Discover the Delicious World of Ekiben on Japan’s Shinkansen

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For families with teens planning a bullet train trip through Japan, don’t miss out on the national travel food staple — ekiben. To travel like a local on the Shinkansen, make sure to pick up a train bento, a type of lunch box filled with fresh and delicious culinary delights.

The ekiben doesn’t just offer convenience for hungry travellers. With hundreds of different styles of food available inside, your chosen lunch box gives you the chance to taste regional specialities, and perhaps some new ingredients.

Here’s what you need to know about the much-loved ekiben before picking up yours.

The origins of ekiben

Before the ekiben, came the bento, a meal packed in a box, designed to be eaten on the go. Traditionally, a bento meal would consist of rice, fish or meat, and vegetables, with the aim of filling you up with nutritious food while out and about.

The term ekiben came later, combining the words eki (station) and bento (boxed meal) to describe lunch boxes sold at train stations from the late 19th century onwards. Hungry passengers making long journeys by rail were keen to enjoy a filling meal, and so the tradition was born.

With the development of air travel, the soraben, a lunch box designed for flight passengers, is now a common sight in Japanese airports.

 What’s inside an ekiben?

Over time, the tradition of creating portable meals has evolved beyond basic ingredients.

You can now find many regional or culturally themed ekibens, but some features remain standard whichever bento you opt for.

Most ekibens include rice or noodles, pickled vegetables, and some sort of protein, like fish, meat, or tofu. You’ll find the biggest variety of ekiben options in Japan’s largest cities and train stations.

Types of ekiben

Makunouchi ekiben

The makunouchi is the most classic bento option, featuring a mix of shaped rice, vegetables, and fish, or meat. While the exact components vary from place to place, the makunouchi is a standard offering and a crowd pleaser you’ll find at most stations.

Character ekiben

Character bento boxes, with special designs both inside and out, will no doubt catch your eye when choosing your ekiben. Figures from Japanese culture and animation are very popular — from Hello Kitty to anime characters.

Children’s ekiben

Specially designed for kids, these bento boxes are usually smaller, and often include foods that are appealing to little ones. Nonetheless, there’s nothing stopping you from picking one up for yourself if that’s what you fancy!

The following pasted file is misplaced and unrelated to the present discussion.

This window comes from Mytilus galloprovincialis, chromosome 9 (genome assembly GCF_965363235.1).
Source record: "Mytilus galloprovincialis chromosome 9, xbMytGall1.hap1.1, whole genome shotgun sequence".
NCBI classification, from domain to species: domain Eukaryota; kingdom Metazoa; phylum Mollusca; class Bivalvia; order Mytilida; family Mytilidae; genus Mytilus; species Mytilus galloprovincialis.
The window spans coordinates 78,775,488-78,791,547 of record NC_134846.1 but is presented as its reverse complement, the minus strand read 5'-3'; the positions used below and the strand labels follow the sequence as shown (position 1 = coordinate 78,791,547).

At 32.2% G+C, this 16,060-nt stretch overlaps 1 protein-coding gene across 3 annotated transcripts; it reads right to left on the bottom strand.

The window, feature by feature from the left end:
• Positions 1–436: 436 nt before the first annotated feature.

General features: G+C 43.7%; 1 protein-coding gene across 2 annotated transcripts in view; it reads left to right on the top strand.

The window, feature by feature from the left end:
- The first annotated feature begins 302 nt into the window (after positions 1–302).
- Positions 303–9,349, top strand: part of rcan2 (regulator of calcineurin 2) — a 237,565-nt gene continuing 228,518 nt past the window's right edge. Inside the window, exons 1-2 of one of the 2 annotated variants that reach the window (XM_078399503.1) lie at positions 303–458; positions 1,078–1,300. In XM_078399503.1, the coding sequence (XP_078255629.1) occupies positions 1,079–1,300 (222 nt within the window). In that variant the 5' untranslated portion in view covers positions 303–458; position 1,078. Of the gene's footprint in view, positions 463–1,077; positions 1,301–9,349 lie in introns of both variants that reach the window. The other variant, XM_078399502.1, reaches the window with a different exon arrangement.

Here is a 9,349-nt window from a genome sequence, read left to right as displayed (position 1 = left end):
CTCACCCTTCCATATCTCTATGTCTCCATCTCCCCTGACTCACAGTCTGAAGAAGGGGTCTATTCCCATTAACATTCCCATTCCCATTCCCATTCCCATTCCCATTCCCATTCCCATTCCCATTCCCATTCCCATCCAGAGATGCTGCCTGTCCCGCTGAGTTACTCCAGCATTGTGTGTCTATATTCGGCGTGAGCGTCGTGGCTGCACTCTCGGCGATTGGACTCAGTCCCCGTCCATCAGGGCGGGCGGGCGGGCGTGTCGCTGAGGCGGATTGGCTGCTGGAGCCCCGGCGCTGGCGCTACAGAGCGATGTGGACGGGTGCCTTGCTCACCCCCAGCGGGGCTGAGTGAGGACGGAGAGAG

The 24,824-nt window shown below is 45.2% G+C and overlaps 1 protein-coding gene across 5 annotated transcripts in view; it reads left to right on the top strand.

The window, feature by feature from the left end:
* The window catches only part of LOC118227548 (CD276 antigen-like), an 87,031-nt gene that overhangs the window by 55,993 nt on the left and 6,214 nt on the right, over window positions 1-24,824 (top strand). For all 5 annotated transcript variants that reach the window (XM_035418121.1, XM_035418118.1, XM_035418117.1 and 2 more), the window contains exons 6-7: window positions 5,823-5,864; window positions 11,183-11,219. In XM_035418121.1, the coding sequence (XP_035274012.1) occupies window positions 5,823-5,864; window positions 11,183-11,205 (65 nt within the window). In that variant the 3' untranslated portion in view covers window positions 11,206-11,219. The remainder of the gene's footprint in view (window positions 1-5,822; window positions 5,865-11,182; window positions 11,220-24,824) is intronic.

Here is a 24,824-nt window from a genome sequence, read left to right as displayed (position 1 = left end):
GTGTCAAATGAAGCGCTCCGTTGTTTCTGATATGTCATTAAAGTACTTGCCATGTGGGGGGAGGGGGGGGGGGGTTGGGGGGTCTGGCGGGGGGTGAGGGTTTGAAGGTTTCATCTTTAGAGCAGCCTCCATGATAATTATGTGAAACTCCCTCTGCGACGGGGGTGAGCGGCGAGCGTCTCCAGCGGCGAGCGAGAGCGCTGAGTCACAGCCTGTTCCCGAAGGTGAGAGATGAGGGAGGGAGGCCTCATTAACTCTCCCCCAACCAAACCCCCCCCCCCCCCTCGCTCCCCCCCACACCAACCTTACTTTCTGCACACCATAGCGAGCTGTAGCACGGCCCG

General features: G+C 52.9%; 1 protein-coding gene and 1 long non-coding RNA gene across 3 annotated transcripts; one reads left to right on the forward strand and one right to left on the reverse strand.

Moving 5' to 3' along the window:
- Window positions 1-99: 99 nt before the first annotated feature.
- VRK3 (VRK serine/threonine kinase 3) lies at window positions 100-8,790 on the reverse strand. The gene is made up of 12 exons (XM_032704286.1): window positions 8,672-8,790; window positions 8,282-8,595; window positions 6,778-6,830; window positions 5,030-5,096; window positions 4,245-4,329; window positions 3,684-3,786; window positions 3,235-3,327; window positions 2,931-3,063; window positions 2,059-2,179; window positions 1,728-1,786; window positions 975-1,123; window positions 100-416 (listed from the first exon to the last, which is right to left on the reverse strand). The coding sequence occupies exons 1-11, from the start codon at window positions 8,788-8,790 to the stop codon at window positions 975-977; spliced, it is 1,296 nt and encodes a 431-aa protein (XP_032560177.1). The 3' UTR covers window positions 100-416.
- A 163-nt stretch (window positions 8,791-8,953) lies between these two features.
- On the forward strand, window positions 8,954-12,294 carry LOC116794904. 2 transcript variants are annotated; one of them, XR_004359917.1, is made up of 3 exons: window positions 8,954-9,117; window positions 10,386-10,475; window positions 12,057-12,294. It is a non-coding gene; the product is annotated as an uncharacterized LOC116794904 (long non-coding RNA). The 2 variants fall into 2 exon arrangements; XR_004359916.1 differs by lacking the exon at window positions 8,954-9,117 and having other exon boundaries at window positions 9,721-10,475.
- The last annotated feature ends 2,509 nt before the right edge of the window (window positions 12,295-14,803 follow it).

Vegetarian and speciality ekiben

You’ll be able to find a limited selection of vegetarian ekiben at larger stations, and big cities like Tokyo. They usually include tofu, shaped rice, and some vegetables. If you can’t see an ekiben that suits your dietary preferences, opt for an onigiri, or other type of portable snack.

Regional specialities

Many types of regional speciality ekibens are available, showing off the best local ingredients and recipes, such as Hokkaido’s famously great seafood. The best part is that they’re available all over the country, so you can taste something new wherever you are.

Eye-catching ekiben boxes

Ekiben don’t just look good on the inside. Your meal often comes packaged in a beautifully designed box, sometimes designed to be a keepsake. Some bento boxes feature local artwork, or animated characters. You can even buy an ekiben shaped like a Shinkansen train — a great souvenir from your trip.

Where to buy your ekiben

Ekiben were formerly sold directly on the platform from a wooden tray, and passed through the train window to hungry passengers. High-speed trains have made that tricky, so you now need to buy your lunch box inside the station itself, usually before you reach the platform.

You’ll find many ekiben stalls at all Shinkansen and large train stations, as well as at some smaller regional stations across Japan.

How to eat your ekiben

Most ekiben are designed to be eaten cold, or at room temperature. If you fancy a hot meal, larger stations offer some self-heating ekiben boxes.

All ekiben come with disposable utensils so you can enjoy your meal en route. To accompany your bento box, drinks are sold at all ekiben stalls and other counters in train stations. Alcohol is allowed on the Shinkansen, so pick up a beer if that’s what you fancy.

Japanese eating etiquette

Ekiben are designed to be eaten on the move on long-distance and bullet trains, and you’ll likely see many locals enjoying a bento box on your journey.

The Shinkansen has a tray and cupholder at each seat so you can eat comfortably.

To be polite, it’s important to follow Japanese etiquette when eating on the train. Eat quietly, and remember to dispose of your rubbish properly. Local people don’t eat on short distance trains, so it’s sensible to do the same.

Happy travels and happy eating

I hope this post has inspired you to enjoy an ekiben on your train journey through Japan. Whether you’re heading to Tokyo with teens or exploring Japan as a young adult, make sure to try a few different types or a regional speciality if you can. Meshiagare — bon appétit!

Author Bio:

Cathy Slater is an experienced content writer. She is associated with many renowned travel blogs as a guest author where she shares her valuable travel tips with the audience.

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